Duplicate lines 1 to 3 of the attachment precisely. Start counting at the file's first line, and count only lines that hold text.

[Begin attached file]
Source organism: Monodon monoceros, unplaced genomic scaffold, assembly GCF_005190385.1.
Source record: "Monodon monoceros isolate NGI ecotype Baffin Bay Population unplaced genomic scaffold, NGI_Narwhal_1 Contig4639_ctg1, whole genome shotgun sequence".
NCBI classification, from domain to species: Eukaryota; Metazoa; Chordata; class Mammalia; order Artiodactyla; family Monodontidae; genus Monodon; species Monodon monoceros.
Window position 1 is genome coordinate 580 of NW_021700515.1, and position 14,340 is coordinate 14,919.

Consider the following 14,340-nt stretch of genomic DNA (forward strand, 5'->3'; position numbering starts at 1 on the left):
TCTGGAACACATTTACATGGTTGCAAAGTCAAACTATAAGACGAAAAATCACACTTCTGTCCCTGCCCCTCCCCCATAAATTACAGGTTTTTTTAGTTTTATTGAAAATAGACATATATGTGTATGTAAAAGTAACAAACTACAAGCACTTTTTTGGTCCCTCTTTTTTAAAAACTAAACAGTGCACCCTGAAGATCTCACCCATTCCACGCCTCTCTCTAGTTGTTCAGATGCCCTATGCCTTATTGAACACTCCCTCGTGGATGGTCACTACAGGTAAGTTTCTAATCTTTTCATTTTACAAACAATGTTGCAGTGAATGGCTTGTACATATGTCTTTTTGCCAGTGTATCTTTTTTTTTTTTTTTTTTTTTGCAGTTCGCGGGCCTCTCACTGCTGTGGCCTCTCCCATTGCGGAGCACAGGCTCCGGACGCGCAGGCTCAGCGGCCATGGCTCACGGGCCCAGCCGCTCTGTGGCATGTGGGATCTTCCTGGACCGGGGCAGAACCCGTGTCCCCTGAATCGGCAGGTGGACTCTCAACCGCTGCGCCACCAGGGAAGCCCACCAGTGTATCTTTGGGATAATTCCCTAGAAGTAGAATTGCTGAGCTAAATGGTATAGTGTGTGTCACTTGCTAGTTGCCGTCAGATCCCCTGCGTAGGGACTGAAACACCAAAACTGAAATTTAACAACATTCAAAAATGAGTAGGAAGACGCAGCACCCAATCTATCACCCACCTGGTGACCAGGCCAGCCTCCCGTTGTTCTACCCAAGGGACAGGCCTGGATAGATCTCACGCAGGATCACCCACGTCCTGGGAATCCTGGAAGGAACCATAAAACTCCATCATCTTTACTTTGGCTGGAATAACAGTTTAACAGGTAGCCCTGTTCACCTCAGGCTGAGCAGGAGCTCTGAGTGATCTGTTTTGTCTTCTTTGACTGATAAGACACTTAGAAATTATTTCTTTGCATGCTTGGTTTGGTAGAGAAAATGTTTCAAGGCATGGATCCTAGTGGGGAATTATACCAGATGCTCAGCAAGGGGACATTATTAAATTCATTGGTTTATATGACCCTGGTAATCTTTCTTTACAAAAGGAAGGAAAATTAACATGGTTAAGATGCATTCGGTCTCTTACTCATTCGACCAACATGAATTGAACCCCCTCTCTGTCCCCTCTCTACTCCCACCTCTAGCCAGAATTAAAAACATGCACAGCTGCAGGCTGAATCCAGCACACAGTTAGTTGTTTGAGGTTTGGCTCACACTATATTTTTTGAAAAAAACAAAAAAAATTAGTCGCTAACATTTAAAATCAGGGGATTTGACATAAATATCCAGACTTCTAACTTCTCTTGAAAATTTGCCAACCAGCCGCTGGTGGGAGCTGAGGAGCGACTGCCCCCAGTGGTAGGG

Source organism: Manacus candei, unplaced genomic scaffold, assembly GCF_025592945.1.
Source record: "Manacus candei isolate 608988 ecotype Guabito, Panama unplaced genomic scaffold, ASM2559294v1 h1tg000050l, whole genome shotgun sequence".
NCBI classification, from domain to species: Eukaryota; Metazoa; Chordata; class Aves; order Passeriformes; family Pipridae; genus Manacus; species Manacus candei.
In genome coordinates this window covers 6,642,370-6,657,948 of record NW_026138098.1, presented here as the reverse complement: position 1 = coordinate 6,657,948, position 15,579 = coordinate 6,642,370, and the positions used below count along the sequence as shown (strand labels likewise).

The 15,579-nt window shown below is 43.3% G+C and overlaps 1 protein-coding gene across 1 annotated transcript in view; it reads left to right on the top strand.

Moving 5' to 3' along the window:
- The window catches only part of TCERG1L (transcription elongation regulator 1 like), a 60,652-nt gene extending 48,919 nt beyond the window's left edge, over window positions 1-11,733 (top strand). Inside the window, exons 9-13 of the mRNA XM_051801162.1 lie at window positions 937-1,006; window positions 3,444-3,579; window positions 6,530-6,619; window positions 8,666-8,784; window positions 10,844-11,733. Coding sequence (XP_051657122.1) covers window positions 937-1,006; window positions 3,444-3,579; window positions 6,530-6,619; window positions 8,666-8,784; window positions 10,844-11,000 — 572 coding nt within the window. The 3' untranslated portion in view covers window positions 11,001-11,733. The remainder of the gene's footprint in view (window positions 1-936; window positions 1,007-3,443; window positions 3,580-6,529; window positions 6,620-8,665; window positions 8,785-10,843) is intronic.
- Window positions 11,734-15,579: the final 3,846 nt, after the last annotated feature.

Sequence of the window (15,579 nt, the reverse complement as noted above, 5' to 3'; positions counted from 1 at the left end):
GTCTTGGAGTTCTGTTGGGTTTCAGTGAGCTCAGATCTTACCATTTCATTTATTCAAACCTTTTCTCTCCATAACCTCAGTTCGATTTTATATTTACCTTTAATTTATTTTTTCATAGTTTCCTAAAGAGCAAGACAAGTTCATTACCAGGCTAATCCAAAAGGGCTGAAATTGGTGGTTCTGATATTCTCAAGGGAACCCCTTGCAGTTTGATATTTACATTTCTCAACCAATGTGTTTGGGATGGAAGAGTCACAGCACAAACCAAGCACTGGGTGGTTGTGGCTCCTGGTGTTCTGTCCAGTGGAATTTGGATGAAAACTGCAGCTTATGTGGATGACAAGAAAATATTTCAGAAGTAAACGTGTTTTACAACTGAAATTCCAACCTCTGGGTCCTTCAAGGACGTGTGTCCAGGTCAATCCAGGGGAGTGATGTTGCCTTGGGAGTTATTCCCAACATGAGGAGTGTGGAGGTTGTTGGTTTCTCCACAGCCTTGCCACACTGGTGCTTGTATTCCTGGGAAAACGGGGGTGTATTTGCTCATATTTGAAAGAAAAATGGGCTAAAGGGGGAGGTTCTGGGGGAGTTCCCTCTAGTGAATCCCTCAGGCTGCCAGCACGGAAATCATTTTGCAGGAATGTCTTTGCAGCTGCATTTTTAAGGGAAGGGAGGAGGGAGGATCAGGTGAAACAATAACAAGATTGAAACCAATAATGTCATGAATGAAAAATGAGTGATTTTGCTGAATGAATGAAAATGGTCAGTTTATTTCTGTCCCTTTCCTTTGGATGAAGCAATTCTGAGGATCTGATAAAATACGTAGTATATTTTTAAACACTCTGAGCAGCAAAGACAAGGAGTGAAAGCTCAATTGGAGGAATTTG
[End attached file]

Source organism: Monodon monoceros, unplaced genomic scaffold, assembly GCF_005190385.1.
Source record: "Monodon monoceros isolate NGI ecotype Baffin Bay Population unplaced genomic scaffold, NGI_Narwhal_1 Contig4639_ctg1, whole genome shotgun sequence".
NCBI classification, from domain to species: Eukaryota; Metazoa; Chordata; class Mammalia; order Artiodactyla; family Monodontidae; genus Monodon; species Monodon monoceros.